Friday, 1 November 2013
In 1988 few serious commentators believed that the politics of climate change would be anything other than tortuous. Yet the assumption has remained through the period since that human-induced climate change is an important, urgent and discrete problem which at least in principle lends itself to policy solutions.
Monday, 28 October 2013
Whether climate can be managed by humans is the question that set the scene for scholar and author Mike Hulme’s lecture. Before engaging the audience in a 25 year survey climate change evolution, Hulme answered the question himself with a resounding, “no,” offering solid reasoning for his stance.
Tuesday, 22 October 2013
Mike Hulme, professor of climate change and culture at King’s College London, will address public perceptions of climate change at the next Signature Lecture at CIGI. “The Public Life of Climate Change: The First 25 Years,” will take place from 7–9 p.m. on Thursday, October 24.
Tuesday, 8 October 2013
The 2013 annual meetings of the International Monetary Fund (IMF) will focus on the policy challenges facing the global economy, as it moves from the “Great Recession” to the “Great Transition,” on its way to a stable and sustained recovery. This is among the conclusions in a new series of commentaries from CIGI, which look ahead to the IMF and World Bank meetings later this week.
Monday, 7 October 2013
Folks who question the reality or seriousness of climate change are making a lot of noise about how the planet’s warming has slowed down or even stopped. In short: The slowdown is evidence of great scientific uncertainty about climate change, and this uncertainty justifies climate-policy inaction. This argument may sound reasonable, but it’s actually a noxious mixture of non sequiturs and selective use of scientific facts.
Wednesday, 11 September 2013
One of the most important challenges facing economics today is the need for economic activity to remain within ecological limits. The rising threat of climate change, alarming losses in biodiversity and emerging scarcities in essential natural resources all represent a significant threat to the integrity of ecological systems and all who depend on them. They also threaten the stability of economic systems.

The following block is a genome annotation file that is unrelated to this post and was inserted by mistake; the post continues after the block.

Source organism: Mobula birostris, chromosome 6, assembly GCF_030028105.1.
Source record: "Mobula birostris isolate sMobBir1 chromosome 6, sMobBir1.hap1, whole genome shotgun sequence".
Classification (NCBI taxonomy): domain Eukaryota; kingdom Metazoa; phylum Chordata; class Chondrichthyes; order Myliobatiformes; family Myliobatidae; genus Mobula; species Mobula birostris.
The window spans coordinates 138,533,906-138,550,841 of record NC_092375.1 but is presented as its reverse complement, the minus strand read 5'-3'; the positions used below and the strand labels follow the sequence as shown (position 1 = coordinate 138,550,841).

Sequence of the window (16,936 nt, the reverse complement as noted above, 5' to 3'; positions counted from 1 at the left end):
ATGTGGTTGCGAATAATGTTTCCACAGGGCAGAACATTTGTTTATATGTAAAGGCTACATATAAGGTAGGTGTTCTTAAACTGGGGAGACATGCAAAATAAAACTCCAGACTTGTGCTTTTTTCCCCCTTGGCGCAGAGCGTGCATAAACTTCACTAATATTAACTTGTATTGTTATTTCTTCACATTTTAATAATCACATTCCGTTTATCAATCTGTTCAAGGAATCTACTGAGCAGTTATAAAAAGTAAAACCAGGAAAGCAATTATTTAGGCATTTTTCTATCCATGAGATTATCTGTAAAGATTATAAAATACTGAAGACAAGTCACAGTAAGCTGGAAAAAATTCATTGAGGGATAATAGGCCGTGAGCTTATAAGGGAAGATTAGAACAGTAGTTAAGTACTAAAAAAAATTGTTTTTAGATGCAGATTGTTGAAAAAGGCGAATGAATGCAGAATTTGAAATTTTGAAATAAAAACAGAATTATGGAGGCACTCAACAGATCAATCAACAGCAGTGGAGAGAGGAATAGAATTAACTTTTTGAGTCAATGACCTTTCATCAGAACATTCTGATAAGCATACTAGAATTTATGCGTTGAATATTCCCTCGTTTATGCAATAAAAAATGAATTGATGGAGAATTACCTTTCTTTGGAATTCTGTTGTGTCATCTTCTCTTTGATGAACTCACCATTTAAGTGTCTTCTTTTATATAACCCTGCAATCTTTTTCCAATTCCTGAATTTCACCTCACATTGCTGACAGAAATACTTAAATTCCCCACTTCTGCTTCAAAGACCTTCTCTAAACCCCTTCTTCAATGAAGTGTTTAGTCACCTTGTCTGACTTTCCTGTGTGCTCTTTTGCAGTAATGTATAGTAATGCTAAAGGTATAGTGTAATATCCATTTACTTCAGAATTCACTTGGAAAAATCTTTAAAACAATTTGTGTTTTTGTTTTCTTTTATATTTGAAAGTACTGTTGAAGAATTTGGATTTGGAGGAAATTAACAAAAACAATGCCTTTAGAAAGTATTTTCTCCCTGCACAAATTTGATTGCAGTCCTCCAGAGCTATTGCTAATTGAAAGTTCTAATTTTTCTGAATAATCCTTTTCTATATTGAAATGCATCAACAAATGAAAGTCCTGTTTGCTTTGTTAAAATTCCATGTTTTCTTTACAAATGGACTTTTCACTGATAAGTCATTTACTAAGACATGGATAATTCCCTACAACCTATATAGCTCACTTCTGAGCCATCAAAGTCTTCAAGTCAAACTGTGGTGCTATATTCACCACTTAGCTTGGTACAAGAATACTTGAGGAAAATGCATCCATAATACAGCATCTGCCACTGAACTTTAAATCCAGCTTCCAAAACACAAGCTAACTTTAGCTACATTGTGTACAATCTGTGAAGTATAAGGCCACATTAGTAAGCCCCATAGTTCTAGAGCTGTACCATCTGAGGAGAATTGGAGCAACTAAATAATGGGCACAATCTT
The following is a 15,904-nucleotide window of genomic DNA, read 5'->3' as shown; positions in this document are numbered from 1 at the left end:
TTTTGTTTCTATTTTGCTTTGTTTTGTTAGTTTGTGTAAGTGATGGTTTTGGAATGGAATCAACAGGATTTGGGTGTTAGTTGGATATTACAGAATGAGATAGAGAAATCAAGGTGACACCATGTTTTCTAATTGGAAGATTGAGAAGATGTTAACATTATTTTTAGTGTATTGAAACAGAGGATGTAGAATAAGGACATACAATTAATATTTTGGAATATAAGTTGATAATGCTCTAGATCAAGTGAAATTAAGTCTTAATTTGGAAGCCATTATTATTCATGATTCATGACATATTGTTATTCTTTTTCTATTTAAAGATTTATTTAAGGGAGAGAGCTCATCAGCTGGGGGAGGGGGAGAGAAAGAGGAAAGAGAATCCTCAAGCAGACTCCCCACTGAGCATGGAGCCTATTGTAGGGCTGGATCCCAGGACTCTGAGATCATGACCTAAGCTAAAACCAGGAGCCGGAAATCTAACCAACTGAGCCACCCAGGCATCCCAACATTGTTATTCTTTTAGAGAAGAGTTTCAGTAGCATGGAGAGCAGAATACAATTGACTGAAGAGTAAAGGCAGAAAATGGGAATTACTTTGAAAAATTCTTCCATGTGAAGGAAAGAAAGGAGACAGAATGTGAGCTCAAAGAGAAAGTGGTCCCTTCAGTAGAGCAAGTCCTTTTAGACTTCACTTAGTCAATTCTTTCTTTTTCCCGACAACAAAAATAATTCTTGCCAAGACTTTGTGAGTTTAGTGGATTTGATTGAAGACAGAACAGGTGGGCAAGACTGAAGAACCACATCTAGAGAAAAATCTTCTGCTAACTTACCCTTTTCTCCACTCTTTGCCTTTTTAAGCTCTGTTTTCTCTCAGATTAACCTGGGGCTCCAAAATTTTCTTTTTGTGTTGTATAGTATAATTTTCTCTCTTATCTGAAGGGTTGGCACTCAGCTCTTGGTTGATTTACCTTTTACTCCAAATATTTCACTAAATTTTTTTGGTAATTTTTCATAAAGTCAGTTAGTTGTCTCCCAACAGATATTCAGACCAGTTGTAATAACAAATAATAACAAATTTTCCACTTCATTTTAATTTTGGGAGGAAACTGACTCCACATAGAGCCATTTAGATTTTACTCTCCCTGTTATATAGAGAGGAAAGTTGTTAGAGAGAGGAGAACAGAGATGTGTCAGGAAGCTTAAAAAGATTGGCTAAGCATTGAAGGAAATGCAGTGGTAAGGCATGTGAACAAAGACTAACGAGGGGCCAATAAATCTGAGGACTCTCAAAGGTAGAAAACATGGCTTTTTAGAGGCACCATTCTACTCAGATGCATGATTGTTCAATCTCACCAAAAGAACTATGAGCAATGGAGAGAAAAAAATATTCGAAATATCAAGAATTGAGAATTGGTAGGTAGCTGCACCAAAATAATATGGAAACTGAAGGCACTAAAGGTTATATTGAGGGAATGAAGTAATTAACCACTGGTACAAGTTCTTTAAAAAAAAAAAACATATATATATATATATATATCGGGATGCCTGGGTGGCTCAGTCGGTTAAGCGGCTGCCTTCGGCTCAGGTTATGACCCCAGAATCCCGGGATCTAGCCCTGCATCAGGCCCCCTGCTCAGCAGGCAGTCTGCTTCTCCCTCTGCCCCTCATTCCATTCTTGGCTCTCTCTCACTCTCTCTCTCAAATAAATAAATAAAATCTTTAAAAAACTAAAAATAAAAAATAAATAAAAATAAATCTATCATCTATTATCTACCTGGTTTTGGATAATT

Wednesday, 4 September 2013
egotiations and arrangements for international economic governance have regressed and there is considerable cause for concern going forward, according to a new interactive survey from CIGI.
Monday, 12 August 2013
"It’s high time that Canada brought its lumberjack skills to bear on five major international logjams, and one small but vital blockage at home," writes CIGI Senior Fellow Brett House, commenting on sovereign bankruptcy procedures, the crisis in Europe, the future of development financing, and climate change discussions.
Friday, 12 July 2013
Climate change financing is a case of collective denial mentality, as illustrated by the fairy tale “The Emperor’s New Clothes.” Despite the existence of the United Nations Framework for Climate Change Convention, little has been done to begin fixing the problems caused by global warming and climate change. This commentary outlines the monetary goals for climate financing, including Hillary Clinton’s 2009 announcement of a goal of $100 billion by 2020, despite no clear definition of “climate financing.” Everyone agrees that climate financing must be in effect, yet no one is willing to be the first to commit to any real change.
Wednesday, 26 June 2013
Simon Dalby, CIGI Chair in the Political Economy of Climate Change at the Balsillie School of International Affairs, contrasts the political choices with regard to security and climate change, outlined in recent speeches by Canadian Prime Minister Stephen Harper and U.S. President Barack Obama